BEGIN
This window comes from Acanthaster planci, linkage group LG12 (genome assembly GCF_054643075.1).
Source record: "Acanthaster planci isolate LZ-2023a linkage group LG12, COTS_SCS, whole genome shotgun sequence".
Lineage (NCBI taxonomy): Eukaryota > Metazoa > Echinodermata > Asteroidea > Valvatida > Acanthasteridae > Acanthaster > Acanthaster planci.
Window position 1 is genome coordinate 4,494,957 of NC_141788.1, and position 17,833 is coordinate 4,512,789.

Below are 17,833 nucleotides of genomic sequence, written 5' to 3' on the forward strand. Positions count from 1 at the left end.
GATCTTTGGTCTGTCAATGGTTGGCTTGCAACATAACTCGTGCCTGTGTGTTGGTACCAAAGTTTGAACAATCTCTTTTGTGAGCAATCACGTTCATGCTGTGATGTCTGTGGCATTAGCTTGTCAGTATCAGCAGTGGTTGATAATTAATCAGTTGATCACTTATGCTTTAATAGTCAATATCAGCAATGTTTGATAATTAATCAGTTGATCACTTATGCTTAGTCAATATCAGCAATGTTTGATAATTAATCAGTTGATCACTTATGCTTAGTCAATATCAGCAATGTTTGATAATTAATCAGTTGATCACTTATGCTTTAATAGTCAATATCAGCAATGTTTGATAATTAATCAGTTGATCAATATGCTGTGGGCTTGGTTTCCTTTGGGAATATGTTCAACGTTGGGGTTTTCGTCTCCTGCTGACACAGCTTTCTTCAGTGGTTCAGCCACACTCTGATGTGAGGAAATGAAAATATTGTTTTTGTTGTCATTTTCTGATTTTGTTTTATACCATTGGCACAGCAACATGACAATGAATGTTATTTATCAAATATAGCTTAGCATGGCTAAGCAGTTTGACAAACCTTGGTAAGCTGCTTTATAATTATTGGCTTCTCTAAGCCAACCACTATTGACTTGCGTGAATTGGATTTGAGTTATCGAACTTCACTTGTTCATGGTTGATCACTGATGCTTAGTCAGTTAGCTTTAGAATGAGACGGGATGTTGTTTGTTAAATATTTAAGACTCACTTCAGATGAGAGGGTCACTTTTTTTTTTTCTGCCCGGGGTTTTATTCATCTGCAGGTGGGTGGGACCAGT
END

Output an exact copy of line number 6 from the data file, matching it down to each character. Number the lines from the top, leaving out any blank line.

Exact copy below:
GATCTTTGGTCTGTCAATGGTTGGCTTGCAACATAACTCGTGCCTGTGTGTTGGTACCAAAGTTTGAACAATCTCTTTTGTGAGCAATCACGTTCATGCTGTGATGTCTGTGGCATTAGCTTGTCAGTATCAGCAGTGGTTGATAATTAATCAGTTGATCACTTATGCTTTAATAGTCAATATCAGCAATGTTTGATAATTAATCAGTTGATCACTTATGCTTAGTCAATATCAGCAATGTTTGATAATTAATCAGTTGATCACTTATGCTTAGTCAATATCAGCAATGTTTGATAATTAATCAGTTGATCACTTATGCTTTAATAGTCAATATCAGCAATGTTTGATAATTAATCAGTTGATCAATATGCTGTGGGCTTGGTTTCCTTTGGGAATATGTTCAACGTTGGGGTTTTCGTCTCCTGCTGACACAGCTTTCTTCAGTGGTTCAGCCACACTCTGATGTGAGGAAATGAAAATATTGTTTTTGTTGTCATTTTCTGATTTTGTTTTATACCATTGGCACAGCAACATGACAATGAATGTTATTTATCAAATATAGCTTAGCATGGCTAAGCAGTTTGACAAACCTTGGTAAGCTGCTTTATAATTATTGGCTTCTCTAAGCCAACCACTATTGACTTGCGTGAATTGGATTTGAGTTATCGAACTTCACTTGTTCATGGTTGATCACTGATGCTTAGTCAGTTAGCTTTAGAATGAGACGGGATGTTGTTTGTTAAATATTTAAGACTCACTTCAGATGAGAGGGTCACTTTTTTTTTTTCTGCCCGGGGTTTTATTCATCTGCAGGTGGGTGGGACCAGT